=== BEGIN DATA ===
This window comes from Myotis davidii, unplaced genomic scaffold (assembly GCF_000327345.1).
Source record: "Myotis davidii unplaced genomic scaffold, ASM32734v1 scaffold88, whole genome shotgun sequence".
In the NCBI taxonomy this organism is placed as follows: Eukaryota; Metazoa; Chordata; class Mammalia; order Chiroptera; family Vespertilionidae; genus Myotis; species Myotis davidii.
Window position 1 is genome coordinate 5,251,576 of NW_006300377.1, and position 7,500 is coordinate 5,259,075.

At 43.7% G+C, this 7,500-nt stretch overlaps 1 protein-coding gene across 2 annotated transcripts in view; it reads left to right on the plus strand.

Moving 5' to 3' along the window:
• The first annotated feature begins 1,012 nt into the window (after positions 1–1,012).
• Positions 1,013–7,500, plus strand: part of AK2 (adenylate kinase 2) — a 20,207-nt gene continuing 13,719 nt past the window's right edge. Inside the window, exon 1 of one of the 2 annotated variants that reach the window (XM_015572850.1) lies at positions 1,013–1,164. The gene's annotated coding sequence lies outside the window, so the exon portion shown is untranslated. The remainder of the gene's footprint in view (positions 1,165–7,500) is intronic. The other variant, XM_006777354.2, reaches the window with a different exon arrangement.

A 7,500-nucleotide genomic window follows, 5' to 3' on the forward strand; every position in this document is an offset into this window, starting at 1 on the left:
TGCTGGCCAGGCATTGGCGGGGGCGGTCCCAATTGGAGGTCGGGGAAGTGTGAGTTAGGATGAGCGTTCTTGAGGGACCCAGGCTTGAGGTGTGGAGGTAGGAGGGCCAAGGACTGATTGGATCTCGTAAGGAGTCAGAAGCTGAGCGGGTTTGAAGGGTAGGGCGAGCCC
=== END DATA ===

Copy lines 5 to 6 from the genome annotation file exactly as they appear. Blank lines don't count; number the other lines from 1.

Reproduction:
At 43.7% G+C, this 7,500-nt stretch overlaps 1 protein-coding gene across 2 annotated transcripts in view; it reads left to right on the plus strand.

Moving 5' to 3' along the window: